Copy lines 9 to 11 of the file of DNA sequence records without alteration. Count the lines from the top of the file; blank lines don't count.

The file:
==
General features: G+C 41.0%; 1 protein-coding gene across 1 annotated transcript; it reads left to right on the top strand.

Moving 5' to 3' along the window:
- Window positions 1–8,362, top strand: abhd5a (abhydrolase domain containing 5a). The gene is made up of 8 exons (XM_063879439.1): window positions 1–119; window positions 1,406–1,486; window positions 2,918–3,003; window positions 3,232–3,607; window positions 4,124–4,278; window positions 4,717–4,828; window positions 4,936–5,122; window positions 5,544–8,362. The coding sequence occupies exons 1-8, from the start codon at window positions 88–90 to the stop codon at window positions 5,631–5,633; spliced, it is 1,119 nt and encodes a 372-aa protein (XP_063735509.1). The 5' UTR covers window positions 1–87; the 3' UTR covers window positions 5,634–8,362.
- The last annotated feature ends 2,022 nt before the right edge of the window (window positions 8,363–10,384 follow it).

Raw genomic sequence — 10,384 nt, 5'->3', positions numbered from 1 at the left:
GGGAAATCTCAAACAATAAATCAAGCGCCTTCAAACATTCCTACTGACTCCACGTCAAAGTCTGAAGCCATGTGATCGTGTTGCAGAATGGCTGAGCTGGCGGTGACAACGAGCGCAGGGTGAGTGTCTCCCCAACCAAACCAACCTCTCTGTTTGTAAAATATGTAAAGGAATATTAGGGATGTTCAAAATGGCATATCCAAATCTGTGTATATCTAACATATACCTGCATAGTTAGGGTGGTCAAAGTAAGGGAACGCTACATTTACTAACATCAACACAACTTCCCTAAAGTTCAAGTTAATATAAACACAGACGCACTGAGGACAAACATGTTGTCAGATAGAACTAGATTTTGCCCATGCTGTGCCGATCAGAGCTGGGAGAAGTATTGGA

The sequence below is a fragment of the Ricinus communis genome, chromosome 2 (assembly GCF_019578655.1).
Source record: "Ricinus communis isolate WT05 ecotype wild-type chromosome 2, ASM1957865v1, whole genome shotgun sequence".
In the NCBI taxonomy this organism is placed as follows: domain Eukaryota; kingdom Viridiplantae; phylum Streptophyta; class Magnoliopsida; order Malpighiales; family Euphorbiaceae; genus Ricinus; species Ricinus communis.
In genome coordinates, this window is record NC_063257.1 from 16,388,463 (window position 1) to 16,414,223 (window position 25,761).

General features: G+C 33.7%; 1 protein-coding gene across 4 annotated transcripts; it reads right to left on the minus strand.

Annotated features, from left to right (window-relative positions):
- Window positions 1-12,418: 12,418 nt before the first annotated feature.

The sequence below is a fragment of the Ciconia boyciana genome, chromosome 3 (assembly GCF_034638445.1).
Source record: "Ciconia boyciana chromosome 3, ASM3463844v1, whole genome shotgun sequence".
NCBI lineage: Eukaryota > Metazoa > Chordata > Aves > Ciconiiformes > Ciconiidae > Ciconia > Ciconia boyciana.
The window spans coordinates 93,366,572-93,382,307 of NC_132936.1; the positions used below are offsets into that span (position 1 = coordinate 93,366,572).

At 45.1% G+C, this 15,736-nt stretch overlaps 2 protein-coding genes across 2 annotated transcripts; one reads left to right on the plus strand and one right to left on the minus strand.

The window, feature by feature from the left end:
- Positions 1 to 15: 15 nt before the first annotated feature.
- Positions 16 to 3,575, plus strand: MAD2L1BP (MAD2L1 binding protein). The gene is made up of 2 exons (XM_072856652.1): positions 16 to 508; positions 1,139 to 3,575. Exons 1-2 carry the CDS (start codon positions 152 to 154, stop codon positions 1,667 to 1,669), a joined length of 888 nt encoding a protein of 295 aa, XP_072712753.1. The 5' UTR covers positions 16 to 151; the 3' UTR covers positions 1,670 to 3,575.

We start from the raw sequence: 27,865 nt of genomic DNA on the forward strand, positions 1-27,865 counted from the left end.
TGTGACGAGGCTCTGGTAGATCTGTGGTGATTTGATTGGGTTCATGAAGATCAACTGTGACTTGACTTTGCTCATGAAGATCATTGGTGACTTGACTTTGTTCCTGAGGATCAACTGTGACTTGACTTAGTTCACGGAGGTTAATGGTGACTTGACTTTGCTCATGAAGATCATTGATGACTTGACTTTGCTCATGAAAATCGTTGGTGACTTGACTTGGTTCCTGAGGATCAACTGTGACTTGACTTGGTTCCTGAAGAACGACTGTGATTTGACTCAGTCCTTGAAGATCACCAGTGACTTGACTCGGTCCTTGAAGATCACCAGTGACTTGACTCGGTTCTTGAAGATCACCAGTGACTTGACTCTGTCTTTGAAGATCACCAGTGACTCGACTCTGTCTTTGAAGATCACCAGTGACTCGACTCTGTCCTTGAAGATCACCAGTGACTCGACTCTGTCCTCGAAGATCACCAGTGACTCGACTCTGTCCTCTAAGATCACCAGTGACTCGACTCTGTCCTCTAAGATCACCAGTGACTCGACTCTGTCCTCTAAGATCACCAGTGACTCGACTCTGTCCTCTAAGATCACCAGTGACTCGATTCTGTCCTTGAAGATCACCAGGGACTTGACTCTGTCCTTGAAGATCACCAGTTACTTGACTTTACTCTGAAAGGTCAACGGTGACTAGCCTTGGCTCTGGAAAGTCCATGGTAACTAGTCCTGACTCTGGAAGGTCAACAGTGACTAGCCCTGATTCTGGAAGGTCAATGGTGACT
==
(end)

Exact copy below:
In the NCBI taxonomy this organism is placed as follows: domain Eukaryota; kingdom Viridiplantae; phylum Streptophyta; class Magnoliopsida; order Malpighiales; family Euphorbiaceae; genus Ricinus; species Ricinus communis.
In genome coordinates, this window is record NC_063257.1 from 16,388,463 (window position 1) to 16,414,223 (window position 25,761).

General features: G+C 33.7%; 1 protein-coding gene across 4 annotated transcripts; it reads right to left on the minus strand.